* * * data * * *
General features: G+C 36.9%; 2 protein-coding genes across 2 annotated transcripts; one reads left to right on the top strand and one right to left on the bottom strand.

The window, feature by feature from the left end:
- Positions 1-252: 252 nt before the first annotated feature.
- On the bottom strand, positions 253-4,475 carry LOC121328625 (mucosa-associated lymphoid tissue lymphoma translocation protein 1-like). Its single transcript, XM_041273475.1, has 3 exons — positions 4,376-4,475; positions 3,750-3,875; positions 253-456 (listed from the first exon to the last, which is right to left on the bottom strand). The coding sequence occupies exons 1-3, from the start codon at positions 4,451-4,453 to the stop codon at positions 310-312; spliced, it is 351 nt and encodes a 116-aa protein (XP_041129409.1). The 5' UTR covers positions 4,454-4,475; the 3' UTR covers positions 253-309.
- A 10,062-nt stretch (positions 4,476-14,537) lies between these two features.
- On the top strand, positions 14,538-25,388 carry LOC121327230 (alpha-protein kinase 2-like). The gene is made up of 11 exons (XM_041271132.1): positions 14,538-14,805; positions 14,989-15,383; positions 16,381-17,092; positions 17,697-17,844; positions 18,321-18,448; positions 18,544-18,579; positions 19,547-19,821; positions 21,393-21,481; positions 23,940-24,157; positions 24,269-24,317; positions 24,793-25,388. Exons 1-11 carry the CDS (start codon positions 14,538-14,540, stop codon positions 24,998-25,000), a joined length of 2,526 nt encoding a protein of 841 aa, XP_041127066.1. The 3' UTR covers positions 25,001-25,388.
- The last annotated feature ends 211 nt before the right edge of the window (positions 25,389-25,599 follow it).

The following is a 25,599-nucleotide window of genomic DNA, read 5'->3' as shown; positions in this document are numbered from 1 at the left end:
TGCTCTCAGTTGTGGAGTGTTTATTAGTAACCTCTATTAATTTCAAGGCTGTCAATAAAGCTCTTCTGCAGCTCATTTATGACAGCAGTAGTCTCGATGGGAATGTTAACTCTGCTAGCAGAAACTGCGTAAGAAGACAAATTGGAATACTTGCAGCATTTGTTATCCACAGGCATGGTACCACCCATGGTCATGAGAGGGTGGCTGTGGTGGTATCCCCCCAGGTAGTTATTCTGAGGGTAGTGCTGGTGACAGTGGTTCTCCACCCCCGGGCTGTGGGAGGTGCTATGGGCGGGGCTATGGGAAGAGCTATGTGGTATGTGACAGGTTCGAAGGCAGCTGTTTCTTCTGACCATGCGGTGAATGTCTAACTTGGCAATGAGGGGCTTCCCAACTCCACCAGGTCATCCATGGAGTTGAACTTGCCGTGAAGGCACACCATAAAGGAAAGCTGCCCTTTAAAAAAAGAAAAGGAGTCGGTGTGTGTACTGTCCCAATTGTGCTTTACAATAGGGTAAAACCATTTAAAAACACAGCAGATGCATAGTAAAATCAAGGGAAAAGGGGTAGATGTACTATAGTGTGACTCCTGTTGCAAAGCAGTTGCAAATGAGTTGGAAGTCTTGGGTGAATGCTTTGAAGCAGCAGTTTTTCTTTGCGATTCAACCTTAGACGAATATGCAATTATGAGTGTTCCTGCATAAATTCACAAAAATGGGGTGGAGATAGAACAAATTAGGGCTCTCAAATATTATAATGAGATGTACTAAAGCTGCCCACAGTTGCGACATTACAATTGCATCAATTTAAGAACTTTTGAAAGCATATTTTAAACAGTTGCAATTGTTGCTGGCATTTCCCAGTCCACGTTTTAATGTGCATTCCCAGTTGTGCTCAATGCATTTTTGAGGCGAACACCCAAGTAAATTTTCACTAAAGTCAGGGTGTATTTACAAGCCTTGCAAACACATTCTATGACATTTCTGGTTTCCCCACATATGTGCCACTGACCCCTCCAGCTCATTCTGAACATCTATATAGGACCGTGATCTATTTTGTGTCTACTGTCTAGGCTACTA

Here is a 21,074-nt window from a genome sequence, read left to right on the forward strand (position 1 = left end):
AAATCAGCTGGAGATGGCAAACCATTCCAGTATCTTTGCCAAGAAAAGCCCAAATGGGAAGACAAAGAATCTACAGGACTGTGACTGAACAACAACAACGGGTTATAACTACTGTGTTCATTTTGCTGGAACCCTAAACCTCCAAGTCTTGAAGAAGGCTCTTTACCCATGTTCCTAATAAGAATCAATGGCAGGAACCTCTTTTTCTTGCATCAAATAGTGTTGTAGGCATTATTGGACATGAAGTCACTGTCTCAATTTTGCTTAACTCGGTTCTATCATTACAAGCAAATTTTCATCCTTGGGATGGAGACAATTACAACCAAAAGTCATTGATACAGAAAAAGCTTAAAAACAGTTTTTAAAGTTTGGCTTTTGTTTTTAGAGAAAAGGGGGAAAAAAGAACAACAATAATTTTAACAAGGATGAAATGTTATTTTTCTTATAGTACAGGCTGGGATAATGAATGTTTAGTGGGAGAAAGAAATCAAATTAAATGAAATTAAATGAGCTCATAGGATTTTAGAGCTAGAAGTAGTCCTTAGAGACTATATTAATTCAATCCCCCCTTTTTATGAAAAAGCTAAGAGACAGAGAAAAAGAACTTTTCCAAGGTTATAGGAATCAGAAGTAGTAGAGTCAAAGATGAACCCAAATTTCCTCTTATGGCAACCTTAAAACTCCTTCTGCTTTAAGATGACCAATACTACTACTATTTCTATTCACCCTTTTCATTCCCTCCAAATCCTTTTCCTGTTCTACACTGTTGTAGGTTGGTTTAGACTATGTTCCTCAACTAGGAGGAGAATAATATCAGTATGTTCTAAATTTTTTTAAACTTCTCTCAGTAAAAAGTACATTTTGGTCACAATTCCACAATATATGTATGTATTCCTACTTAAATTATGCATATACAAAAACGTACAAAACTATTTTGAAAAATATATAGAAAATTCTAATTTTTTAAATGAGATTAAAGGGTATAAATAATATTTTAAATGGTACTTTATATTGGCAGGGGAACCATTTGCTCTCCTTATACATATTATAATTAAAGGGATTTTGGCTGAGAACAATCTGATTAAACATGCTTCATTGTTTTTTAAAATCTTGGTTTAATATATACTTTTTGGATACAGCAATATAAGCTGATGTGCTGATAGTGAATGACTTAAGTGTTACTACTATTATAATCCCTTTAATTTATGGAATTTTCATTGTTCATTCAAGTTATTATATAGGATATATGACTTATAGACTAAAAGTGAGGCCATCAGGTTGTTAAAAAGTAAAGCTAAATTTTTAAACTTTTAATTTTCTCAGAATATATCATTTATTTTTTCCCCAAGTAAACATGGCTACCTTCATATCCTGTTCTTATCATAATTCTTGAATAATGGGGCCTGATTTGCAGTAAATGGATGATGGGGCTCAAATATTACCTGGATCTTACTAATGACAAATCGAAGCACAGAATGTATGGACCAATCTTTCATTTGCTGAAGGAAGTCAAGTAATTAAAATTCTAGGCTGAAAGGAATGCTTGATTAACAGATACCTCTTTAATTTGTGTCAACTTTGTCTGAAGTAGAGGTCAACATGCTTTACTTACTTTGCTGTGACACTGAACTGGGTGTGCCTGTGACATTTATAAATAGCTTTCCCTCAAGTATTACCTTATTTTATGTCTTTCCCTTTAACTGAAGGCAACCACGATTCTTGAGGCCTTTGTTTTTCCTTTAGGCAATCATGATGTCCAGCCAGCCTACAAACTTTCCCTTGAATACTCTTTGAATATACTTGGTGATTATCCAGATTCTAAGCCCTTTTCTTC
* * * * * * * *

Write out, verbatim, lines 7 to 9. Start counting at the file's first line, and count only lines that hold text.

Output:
- The last annotated feature ends 211 nt before the right edge of the window (positions 25,389-25,599 follow it).

The following is a 25,599-nucleotide window of genomic DNA, read 5'->3' as shown; positions in this document are numbered from 1 at the left end:
TGCTCTCAGTTGTGGAGTGTTTATTAGTAACCTCTATTAATTTCAAGGCTGTCAATAAAGCTCTTCTGCAGCTCATTTATGACAGCAGTAGTCTCGATGGGAATGTTAACTCTGCTAGCAGAAACTGCGTAAGAAGACAAATTGGAATACTTGCAGCATTTGTTATCCACAGGCATGGTACCACCCATGGTCATGAGAGGGTGGCTGTGGTGGTATCCCCCCAGGTAGTTATTCTGAGGGTAGTGCTGGTGACAGTGGTTCTCCACCCCCGGGCTGTGGGAGGTGCTATGGGCGGGGCTATGGGAAGAGCTATGTGGTATGTGACAGGTTCGAAGGCAGCTGTTTCTTCTGACCATGCGGTGAATGTCTAACTTGGCAATGAGGGGCTTCCCAACTCCACCAGGTCATCCATGGAGTTGAACTTGCCGTGAAGGCACACCATAAAGGAAAGCTGCCCTTTAAAAAAAGAAAAGGAGTCGGTGTGTGTACTGTCCCAATTGTGCTTTACAATAGGGTAAAACCATTTAAAAACACAGCAGATGCATAGTAAAATCAAGGGAAAAGGGGTAGATGTACTATAGTGTGACTCCTGTTGCAAAGCAGTTGCAAATGAGTTGGAAGTCTTGGGTGAATGCTTTGAAGCAGCAGTTTTTCTTTGCGATTCAACCTTAGACGAATATGCAATTATGAGTGTTCCTGCATAAATTCACAAAAATGGGGTGGAGATAGAACAAATTAGGGCTCTCAAATATTATAATGAGATGTACTAAAGCTGCCCACAGTTGCGACATTACAATTGCATCAATTTAAGAACTTTTGAAAGCATATTTTAAACAGTTGCAATTGTTGCTGGCATTTCCCAGTCCACGTTTTAATGTGCATTCCCAGTTGTGCTCAATGCATTTTTGAGGCGAACACCCAAGTAAATTTTCACTAAAGTCAGGGTGTATTTACAAGCCTTGCAAACACATTCTATGACATTTCTGGTTTCCCCACATATGTGCCACTGACCCCTCCAGCTCATTCTGAACATCTATATAGGACCGTGATCTATTTTGTGTCTACTGTCTAGGCTACTA